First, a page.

Asus ZenBook 3
If you’re in the market for an ultraportable laptop you’ll no doubt already have eyed up the 12in MacBook – but you may well have been unsure whether the low-power processor will meet your needs, or indeed unsure about switching to macOS.
The 12.5in Asus ZenBook 3 makes a very interesting alternative. It’s just as compact and nearly as beautiful, it runs Windows, and it offers significantly better performance, running a full-powered, seventh-generation Core i5-7200U or Core i7- 7500U.
For sure, there are trade-offs. One of the MacBook’s killer features is its exceptional battery life, and the ZenBook 3’s doesn’t come close. The keyboard and trackpad don’t have such a premium feel, and the single USB Type-C port feels like a missed opportunity too, even if you get an adapter in the box.
It was initially pricey, but we’ve seen the Core i7 model being discounted for under $2,000 – and that includes a 512GB SSD and Windows 10 Pro. That’s a lot for the money in a small, sub-1kg unit.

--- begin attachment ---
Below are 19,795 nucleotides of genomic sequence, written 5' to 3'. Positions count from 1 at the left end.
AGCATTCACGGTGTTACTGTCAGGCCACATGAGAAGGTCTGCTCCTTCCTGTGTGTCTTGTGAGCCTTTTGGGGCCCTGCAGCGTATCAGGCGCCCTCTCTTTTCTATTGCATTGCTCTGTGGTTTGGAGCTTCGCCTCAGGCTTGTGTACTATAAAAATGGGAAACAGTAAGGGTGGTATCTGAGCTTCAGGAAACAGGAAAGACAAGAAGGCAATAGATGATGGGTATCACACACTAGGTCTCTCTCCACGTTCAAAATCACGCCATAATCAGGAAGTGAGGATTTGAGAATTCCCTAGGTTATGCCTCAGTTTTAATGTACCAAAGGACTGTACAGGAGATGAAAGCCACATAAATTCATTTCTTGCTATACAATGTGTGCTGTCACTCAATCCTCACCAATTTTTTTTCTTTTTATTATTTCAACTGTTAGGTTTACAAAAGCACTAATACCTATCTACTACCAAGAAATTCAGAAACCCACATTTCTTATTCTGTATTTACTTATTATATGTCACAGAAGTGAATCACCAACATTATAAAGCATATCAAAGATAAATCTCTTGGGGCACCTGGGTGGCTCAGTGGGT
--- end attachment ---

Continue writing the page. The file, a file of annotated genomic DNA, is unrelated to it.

Asus ZenBook UX330UA
If you’re looking for a powerful 13in laptop but your budget can’t stretch to a Dell XPS 13, the ASUS ZenBook UX3300UA is a pretty good alternative. Coming in under $1,500, UX3300UA offers plenty of power and features for the money, including a seventh-generation Intel Core i7-7500U processor, 8GB of RAM, 256GB SSD, 13.3in Full HD display, Windows 10 Pro and a good complement of ports.
There are tell-tale signs of its budget pedigree, however. The build quality feels cheap, with the casing allowing too much flex for our liking, and it has a standard SATA3 SSD rather than the faster PCIe type inside the likes of the XPS 13 and MacBook.